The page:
What have we learned so far? Ten key concepts you should understand at this point in the class…
Critical thinking is a skill <ul><li>We are not born with critical thinking skills, we develop them.  </li></ul><ul><li>We...
Critical Thinking deals with Validity <ul><li>Critical thinking is an external process that looks to information and data ...
Critical Thinking means never being 100% sure.  <ul><li>When we are 100% sure we are not open to new possibilities or new ...
Continuum of Certainty  <ul><li>There are degrees of validity and that point on the continuum where a person is convinced ...
Understanding the different parts to an argument   <ul><li>Can reveal the strengths and weaknesses to an argument.  </li><...
A claim is a statement against the status quo.  <ul><li>Most important, a claim is a statement, not a question.  </li></ul...
We argue three types of claims.  <ul><li>We argue topics of Fact, Value and Policy.  </li></ul><ul><li>To be effective, we...
Participants have argumentative burdens.  <ul><li>The person proving the claim has the burden of proof. If he tries to mak...
Issues are questions and crucial to making decisions.  <ul><li>The key is discovering the important questions inherent to ...
There is a difference between being knowledgeable, intelligent and thinking.  <ul><li>No matter how knowledgeable you are ...
<ul><li>Mostly written by profjim with some changes by Caitlin Swan. </li></ul><ul><li>May 15, 2010 </li></ul>
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Caitlins Powerpoint

  1. 1. What have we learned so far? Ten key concepts you should understand at this point in the class…
  2. 2. Critical thinking is a skill <ul><li>We are not born with critical thinking skills, we develop them. </li></ul><ul><li>We may be born with a potential but we develop the ability to effectively use that intelligence into what we call critical thinking. </li></ul>
  3. 3. Critical Thinking deals with Validity <ul><li>Critical thinking is an external process that looks to information and data to determine which conclusion is most valid, or if a conclusion is valid enough for us to act by making a decision. </li></ul><ul><li>Searching for validity is a scientific process we can explore, while searching for Truth is more of a spiritual journey. </li></ul>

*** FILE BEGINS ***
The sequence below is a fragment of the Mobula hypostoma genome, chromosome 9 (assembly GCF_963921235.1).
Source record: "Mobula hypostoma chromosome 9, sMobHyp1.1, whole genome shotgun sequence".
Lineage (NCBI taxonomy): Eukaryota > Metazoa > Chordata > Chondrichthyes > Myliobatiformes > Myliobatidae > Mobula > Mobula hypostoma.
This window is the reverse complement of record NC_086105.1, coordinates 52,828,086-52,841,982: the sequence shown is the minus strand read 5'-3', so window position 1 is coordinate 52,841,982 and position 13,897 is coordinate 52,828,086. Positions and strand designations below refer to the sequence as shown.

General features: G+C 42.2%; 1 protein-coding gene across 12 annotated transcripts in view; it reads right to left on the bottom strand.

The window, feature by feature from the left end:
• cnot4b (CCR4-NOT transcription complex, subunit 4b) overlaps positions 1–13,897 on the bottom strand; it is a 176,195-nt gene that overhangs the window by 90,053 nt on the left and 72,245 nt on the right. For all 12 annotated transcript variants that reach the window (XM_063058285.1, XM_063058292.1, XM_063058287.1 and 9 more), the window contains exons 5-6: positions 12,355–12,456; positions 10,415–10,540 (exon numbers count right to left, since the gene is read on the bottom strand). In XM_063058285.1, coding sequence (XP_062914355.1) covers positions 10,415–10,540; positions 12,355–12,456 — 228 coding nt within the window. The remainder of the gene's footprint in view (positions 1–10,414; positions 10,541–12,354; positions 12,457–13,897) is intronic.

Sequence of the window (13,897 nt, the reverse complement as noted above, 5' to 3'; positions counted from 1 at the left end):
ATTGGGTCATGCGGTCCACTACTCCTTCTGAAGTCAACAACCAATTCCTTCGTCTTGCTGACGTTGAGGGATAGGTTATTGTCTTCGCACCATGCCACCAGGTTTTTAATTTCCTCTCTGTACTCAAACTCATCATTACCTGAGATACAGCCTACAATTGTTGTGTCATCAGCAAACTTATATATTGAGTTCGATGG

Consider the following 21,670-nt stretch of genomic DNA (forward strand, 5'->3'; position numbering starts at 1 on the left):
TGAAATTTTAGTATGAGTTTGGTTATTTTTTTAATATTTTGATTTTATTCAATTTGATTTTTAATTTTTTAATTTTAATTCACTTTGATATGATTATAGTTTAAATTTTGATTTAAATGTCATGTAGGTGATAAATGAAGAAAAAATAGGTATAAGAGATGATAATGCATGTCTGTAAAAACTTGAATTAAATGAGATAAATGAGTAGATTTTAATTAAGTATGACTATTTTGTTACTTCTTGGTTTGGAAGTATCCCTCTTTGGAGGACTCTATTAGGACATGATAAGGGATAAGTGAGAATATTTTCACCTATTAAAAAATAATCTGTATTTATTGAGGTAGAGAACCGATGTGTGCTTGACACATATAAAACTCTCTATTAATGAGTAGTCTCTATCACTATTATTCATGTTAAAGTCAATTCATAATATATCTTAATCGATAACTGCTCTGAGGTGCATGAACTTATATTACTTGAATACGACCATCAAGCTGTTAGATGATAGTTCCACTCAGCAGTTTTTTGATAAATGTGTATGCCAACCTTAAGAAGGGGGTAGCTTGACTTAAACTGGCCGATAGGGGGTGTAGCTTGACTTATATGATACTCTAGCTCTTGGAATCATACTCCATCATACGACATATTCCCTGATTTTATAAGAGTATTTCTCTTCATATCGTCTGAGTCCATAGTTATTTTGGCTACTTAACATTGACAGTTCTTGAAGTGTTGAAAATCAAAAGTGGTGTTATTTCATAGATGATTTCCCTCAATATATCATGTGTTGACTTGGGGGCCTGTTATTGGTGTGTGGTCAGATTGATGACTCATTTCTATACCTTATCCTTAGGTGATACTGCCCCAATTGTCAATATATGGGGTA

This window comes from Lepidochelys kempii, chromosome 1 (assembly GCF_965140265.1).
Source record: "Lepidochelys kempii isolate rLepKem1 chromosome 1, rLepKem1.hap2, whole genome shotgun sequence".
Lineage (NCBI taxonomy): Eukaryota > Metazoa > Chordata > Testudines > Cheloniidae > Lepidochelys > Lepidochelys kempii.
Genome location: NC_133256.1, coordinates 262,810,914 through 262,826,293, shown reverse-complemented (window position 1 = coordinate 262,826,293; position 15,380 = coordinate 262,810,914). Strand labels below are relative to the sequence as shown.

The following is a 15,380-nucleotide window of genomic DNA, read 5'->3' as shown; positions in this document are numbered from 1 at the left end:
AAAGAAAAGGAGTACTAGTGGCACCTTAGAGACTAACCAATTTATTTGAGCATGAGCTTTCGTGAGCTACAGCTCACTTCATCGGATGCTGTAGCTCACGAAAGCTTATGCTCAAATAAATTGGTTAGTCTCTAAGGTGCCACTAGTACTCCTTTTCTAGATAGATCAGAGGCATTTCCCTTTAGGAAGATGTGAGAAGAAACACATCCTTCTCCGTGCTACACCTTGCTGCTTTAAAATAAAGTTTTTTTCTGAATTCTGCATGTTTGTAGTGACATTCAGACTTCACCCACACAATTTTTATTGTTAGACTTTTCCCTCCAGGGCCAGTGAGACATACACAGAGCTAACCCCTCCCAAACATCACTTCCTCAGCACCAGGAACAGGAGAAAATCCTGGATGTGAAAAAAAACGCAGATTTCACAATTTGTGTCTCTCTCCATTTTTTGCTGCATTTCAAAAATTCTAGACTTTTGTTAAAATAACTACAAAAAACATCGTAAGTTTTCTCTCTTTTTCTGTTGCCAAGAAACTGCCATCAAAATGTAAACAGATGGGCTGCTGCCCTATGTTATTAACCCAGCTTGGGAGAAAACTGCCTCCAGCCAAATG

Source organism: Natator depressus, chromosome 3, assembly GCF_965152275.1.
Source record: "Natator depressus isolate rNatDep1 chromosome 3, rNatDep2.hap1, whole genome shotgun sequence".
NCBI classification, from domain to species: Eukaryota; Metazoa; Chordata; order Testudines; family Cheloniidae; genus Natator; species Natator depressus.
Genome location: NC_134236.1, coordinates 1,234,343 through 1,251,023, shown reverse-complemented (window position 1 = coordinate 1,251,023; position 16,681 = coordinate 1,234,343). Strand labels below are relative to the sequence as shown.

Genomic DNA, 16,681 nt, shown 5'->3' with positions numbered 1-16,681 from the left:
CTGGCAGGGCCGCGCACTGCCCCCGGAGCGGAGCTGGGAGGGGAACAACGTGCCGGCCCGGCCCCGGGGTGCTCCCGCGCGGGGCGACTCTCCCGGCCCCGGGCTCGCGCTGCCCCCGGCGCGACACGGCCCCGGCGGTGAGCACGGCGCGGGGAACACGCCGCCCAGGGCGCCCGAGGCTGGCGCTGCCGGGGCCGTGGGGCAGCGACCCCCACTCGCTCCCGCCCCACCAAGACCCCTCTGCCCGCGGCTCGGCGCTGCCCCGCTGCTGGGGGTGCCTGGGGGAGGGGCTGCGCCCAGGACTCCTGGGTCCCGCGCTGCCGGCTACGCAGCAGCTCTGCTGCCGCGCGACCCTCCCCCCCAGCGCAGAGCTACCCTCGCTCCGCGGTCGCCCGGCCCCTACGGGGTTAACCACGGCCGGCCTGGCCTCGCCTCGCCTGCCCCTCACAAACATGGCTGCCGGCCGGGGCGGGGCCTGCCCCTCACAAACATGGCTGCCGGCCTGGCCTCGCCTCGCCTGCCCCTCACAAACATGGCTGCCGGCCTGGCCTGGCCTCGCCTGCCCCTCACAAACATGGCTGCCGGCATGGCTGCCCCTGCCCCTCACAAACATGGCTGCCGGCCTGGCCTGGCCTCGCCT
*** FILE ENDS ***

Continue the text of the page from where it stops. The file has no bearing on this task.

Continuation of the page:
4. 4. Critical Thinking means never being 100% sure. <ul><li>When we are 100% sure we are not open to new possibilities or new information. </li></ul><ul><li>Critical thinking is the ability to challenge one's most deepest held beliefs. </li></ul>
  5. 5. Continuum of Certainty <ul><li>There are degrees of validity and that point on the continuum where a person is convinced is called the Threshold. </li></ul><ul><li>The Threshold is different for different people and can even change for the same person. </li></ul>
  6. 6. Understanding the different parts to an argument <ul><li>Can reveal the strengths and weaknesses to an argument. </li></ul><ul><li>If there are reservations there is a qualifier to indicate the validity, or how sure we can be, of a claim. </li></ul>
  7. 7. A claim is a statement against the status quo. <ul><li>Most important, a claim is a statement, not a question. </li></ul><ul><li>A claim is the focus of an argument with just two sides. One side for the claim and one side against the claim. </li></ul>
  8. 8. We argue three types of claims. <ul><li>We argue topics of Fact, Value and Policy. </li></ul><ul><li>To be effective, we need to know which type of argument we are experiencing. </li></ul>
  9. 9. Participants have argumentative burdens. <ul><li>The person proving the claim has the burden of proof. If he tries to make the other side of the argument prove the claim is not valid, then he is attempting to &quot;switch the burden of proof.&quot; </li></ul><ul><li>If you defend the status quo, you have the burden of presumption. </li></ul>
  10. 10. Issues are questions and crucial to making decisions. <ul><li>The key is discovering the important questions inherent to the claim that need to be answered. These issues must be specific and neutral. </li></ul><ul><li>It is the answer to these issues that allow for effective decision making. </li></ul>
  11. 11. There is a difference between being knowledgeable, intelligent and thinking. <ul><li>No matter how knowledgeable you are or the level of your &quot;natural intelligence,&quot; if you haven't trained your thinking ability, you are like a great athlete who never trains and eats nothing but fast foods. The athlete has great potential, but never maximizes that potential. </li></ul>
  12. 12. <ul><li>Mostly written by profjim with some changes by Caitlin Swan. </li></ul><ul><li>May 15, 2010 </li></ul>

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